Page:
NBC’s Revolution is a Social Success
NBC’s Revolution is my favorite new show on TV.
This could be due to the sword fights that take place several times an episode (Pro Tip: Sword fights are cool). But it could also be because the Revolution Facebook fan page doesn’t let me forget it’s there.
Two weeks ago, Simply Measured ran a competitive comparison of the Facebook fan pages for four new network dramas and their premieres. Of the four network dramas that launched this September, Revolution was the most active in preparing for their premiere. ABC’s Last Resort comes in at a distant second while CBS’s Elementary and FOX’s The Mob Doctor picked up the remaining slivers of engagement pie.
Now that each show is a couple episodes into their run, I assumed this engagement would wane as the excitement over premieres faded. For the three runners up this seemed to be true, but Revolution’s engagement continued to grow exponentially, earning the show more likes, comments and posts surrounding its second episode than the first.
Even more piled up a week later when they announced on the Facebook page that NBC had picked the new show up for a full season (Revolution is the only show in this comparison to be picked up for a full run so far). That one (photo) update had over 30,000 likes, 800 shares and 1,300 comments.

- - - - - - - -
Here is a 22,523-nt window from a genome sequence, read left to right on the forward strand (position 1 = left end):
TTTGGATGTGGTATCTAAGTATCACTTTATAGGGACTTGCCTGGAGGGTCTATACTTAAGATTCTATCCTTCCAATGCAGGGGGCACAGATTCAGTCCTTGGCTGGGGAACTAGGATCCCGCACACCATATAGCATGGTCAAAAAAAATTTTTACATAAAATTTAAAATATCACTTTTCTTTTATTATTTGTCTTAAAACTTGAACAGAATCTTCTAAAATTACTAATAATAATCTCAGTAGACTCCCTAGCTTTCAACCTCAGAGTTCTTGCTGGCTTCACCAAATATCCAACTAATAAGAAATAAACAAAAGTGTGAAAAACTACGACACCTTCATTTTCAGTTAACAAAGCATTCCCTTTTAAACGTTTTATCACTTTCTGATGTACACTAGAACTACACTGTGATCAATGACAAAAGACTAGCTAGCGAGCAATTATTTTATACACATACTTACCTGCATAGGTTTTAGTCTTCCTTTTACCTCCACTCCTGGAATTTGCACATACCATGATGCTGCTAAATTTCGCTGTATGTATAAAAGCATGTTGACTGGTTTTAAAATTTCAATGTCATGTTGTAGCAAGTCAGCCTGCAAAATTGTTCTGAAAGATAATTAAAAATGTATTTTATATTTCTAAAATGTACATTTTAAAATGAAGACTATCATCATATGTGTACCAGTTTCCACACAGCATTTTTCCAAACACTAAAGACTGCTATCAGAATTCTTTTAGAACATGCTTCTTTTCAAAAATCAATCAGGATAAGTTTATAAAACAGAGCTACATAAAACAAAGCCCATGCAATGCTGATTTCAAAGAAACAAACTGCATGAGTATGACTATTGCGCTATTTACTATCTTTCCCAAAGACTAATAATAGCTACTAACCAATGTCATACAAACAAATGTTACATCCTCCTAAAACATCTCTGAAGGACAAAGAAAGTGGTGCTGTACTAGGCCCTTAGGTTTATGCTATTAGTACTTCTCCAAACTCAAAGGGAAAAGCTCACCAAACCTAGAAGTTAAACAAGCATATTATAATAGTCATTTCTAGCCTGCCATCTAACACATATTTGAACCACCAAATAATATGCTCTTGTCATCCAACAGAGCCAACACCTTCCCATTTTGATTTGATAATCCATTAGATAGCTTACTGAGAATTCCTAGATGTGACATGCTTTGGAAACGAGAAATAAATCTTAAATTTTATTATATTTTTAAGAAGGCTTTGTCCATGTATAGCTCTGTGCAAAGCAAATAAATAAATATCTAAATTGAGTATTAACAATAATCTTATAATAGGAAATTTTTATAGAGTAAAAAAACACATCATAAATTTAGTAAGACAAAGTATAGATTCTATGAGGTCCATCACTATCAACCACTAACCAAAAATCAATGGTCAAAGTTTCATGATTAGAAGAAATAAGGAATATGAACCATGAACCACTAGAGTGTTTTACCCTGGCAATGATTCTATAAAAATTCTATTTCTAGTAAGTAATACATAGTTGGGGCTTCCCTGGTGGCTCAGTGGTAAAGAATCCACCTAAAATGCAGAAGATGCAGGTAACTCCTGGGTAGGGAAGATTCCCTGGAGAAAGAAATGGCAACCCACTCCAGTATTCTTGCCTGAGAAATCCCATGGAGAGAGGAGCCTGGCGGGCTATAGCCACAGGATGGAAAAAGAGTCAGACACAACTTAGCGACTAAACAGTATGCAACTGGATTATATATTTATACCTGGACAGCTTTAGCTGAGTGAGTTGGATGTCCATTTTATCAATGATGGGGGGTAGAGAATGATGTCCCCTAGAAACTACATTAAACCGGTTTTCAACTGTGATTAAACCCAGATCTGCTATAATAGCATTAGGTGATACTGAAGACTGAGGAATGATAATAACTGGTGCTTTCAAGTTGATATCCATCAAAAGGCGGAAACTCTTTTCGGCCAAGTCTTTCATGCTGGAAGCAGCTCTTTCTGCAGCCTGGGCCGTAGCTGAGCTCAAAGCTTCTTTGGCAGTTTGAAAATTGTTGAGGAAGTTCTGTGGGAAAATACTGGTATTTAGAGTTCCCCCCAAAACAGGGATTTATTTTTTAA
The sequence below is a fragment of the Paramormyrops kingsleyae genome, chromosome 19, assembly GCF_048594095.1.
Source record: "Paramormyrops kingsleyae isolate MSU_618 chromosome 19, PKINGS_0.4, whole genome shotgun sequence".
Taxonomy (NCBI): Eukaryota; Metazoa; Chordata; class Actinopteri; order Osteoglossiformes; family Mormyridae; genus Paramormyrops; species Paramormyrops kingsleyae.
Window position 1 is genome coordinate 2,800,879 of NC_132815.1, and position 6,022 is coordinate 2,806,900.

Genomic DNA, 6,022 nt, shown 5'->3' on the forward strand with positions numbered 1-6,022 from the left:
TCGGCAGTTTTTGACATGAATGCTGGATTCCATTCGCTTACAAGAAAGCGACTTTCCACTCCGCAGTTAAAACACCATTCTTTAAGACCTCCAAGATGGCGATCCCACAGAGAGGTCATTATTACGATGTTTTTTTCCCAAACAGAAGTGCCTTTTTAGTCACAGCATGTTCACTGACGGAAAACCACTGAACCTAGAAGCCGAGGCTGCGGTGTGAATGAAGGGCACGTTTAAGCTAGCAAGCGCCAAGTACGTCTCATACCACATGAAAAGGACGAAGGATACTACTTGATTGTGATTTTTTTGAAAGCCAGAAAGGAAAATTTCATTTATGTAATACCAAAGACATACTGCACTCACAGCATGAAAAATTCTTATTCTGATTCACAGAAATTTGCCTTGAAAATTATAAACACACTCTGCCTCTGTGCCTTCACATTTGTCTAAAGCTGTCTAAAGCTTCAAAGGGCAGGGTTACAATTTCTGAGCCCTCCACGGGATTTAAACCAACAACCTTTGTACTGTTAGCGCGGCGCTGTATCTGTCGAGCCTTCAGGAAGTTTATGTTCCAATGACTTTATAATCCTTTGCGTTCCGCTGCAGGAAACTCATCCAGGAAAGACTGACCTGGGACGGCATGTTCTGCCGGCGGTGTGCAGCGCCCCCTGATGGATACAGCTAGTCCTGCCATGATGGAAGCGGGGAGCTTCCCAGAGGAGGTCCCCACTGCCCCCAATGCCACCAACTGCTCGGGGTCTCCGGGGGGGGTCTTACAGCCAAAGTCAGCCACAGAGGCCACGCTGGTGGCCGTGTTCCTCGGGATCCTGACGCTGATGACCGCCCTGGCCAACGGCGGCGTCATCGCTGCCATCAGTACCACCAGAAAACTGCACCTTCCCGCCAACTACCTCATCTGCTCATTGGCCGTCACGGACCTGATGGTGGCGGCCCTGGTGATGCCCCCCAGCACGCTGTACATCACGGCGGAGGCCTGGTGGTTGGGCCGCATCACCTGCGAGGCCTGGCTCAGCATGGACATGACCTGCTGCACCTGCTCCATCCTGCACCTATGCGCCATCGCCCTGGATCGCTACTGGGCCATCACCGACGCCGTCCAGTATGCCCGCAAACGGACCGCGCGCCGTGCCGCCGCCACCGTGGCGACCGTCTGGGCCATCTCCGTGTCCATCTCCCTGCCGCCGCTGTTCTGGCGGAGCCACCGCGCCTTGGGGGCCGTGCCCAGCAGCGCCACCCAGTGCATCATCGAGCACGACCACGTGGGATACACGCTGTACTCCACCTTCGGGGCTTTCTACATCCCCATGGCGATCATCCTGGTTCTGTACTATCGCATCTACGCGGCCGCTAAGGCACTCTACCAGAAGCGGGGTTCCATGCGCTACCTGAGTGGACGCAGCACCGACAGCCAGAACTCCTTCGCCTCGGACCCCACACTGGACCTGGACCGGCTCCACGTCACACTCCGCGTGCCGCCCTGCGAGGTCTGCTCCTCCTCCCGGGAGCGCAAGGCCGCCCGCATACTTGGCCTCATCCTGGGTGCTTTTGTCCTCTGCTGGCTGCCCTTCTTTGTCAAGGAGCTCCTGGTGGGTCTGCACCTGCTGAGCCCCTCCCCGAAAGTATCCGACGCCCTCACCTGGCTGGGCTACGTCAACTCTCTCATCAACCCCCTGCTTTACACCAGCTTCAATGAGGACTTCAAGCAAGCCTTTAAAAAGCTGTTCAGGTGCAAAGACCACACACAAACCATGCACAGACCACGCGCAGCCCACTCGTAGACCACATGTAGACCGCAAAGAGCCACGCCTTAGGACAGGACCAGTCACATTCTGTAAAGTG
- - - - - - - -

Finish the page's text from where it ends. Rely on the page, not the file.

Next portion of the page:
The social interest that Revolution has built is no doubt a strong reflection of the show itself, but don’t take credit away from the Facebook team, who’s worked hard to develop a cult following. While its competition at the other networks are averaging 1-2 posts a day, Revolution posts 3-4, and focuses its effort on photo content. Of the 90+ updates they’ve posted in the last month, several are videos and links to clips and behind-the-scenes looks at the show, but almost 50 have been photos.
These photos focus around building fans of the individual characters and promoting fan conversations about plot twists, which is why they post the most content, but also engage at a higher percentage than any of their competitors. The majority of brand posts for its competitors involve building buzz before an episode, but Revolution uses the social space as a way to garner and discuss excitement following the show.
In fact, its largest spike in new fans came on September 25th, the day after its second episode aired. The network with over 146,000 new likes.
Revolution has made it clear that having a product people are interested in doesn’t hurt your promotion, but promoting your product smartly can also help foster and develop that interest. If the Facebook engagement is an indicator, we may see Last Resort get picked up for a full season in the near future.
How important do you see Social Media in the promotion and continued success of a new show? Comedies like Community have maintained a large social presence and cult following (over 1 million people like the fan page), but NBC fired the show’s creator Dan Harmon at the end of last season and announced that the show was “postponed indefinitely” last week. Are social audiences overlooked when the networks consider the success/failure of a show?
As the Head of Marketing Communications at Simply Measured and generally delightful person, my job is to use data to tell stories to the internet that help the internet get better at telling stories...You're welcome internet.